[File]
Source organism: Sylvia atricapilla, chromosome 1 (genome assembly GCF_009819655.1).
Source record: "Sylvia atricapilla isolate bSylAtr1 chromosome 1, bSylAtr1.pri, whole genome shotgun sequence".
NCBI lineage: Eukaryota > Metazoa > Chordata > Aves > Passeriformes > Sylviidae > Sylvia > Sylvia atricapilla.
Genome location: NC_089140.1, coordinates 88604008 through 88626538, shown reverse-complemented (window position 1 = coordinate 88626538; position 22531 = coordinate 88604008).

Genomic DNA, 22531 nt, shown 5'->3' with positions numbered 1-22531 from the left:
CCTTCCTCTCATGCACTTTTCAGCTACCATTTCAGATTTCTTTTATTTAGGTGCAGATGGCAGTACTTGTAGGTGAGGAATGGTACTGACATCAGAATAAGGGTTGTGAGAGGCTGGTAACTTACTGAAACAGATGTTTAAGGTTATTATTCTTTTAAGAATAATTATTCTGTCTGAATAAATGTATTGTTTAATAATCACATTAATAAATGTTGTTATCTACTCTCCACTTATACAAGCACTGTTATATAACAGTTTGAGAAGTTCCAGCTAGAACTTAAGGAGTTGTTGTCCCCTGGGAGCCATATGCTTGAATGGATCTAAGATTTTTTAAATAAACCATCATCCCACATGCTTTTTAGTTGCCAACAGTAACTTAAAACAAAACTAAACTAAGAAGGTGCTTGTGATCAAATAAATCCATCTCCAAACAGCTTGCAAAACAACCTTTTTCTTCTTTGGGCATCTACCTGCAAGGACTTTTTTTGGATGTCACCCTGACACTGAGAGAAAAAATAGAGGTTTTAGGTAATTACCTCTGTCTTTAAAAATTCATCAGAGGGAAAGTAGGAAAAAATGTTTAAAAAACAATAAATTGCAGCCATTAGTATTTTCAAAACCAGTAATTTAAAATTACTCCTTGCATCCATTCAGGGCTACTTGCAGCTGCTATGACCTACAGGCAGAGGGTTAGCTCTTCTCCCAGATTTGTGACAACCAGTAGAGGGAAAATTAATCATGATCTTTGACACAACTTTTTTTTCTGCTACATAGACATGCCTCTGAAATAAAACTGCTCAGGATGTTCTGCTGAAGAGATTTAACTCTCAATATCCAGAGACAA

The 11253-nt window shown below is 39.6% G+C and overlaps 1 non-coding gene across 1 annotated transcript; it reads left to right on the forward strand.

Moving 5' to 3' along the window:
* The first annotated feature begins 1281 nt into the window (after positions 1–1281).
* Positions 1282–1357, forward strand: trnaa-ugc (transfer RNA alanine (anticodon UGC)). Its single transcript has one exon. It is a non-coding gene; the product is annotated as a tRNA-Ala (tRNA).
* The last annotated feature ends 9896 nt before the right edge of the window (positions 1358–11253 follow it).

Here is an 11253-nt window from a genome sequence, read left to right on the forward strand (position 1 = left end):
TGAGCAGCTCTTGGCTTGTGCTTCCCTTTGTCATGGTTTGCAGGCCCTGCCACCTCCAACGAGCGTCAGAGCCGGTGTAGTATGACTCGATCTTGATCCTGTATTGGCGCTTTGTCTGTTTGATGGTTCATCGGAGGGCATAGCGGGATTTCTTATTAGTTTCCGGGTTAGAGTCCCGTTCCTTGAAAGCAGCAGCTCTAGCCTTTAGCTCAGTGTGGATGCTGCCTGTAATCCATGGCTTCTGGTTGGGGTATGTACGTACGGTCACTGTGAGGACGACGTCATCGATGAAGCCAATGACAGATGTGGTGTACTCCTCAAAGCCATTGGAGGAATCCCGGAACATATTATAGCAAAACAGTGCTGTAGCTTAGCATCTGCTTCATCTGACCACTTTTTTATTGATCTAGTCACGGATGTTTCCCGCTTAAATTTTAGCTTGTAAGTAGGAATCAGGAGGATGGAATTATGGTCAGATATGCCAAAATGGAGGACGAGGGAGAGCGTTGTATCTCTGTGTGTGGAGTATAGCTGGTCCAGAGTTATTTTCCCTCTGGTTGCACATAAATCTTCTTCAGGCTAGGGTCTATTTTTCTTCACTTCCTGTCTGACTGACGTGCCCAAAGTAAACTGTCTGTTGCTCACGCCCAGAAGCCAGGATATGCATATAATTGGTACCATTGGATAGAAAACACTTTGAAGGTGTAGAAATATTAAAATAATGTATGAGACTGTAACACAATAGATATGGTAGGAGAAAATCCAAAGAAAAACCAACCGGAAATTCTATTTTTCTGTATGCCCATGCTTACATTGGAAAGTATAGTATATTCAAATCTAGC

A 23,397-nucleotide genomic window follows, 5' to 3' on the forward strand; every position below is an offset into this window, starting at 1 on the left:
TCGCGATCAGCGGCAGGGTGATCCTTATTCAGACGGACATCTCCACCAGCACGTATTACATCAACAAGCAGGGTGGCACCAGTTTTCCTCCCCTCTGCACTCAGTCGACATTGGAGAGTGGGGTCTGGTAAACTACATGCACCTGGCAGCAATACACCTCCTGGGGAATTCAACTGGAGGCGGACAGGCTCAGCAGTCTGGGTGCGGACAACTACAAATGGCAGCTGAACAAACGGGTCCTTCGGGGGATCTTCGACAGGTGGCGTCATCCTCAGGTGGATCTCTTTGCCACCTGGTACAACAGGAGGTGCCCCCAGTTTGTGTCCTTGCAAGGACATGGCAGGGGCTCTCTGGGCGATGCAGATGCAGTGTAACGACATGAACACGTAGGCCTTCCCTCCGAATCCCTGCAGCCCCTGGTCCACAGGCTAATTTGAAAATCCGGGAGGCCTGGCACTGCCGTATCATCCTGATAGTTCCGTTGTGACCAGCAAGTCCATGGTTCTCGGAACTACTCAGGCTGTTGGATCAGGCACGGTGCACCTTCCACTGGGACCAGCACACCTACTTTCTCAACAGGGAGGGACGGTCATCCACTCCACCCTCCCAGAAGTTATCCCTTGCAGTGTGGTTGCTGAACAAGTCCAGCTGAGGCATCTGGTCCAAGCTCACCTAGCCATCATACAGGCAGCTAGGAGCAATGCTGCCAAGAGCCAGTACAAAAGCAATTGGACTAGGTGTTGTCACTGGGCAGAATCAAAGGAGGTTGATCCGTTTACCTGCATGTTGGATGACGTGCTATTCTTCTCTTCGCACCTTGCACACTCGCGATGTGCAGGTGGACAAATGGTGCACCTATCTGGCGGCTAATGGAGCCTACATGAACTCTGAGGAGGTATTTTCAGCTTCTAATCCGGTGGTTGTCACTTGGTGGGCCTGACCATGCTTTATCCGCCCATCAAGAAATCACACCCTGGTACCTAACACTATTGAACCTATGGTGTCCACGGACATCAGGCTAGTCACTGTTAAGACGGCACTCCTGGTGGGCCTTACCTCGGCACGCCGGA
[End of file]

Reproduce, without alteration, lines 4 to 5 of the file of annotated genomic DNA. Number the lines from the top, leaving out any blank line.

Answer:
Genome location: NC_089140.1, coordinates 88604008 through 88626538, shown reverse-complemented (window position 1 = coordinate 88626538; position 22531 = coordinate 88604008).

Genomic DNA, 22531 nt, shown 5'->3' with positions numbered 1-22531 from the left: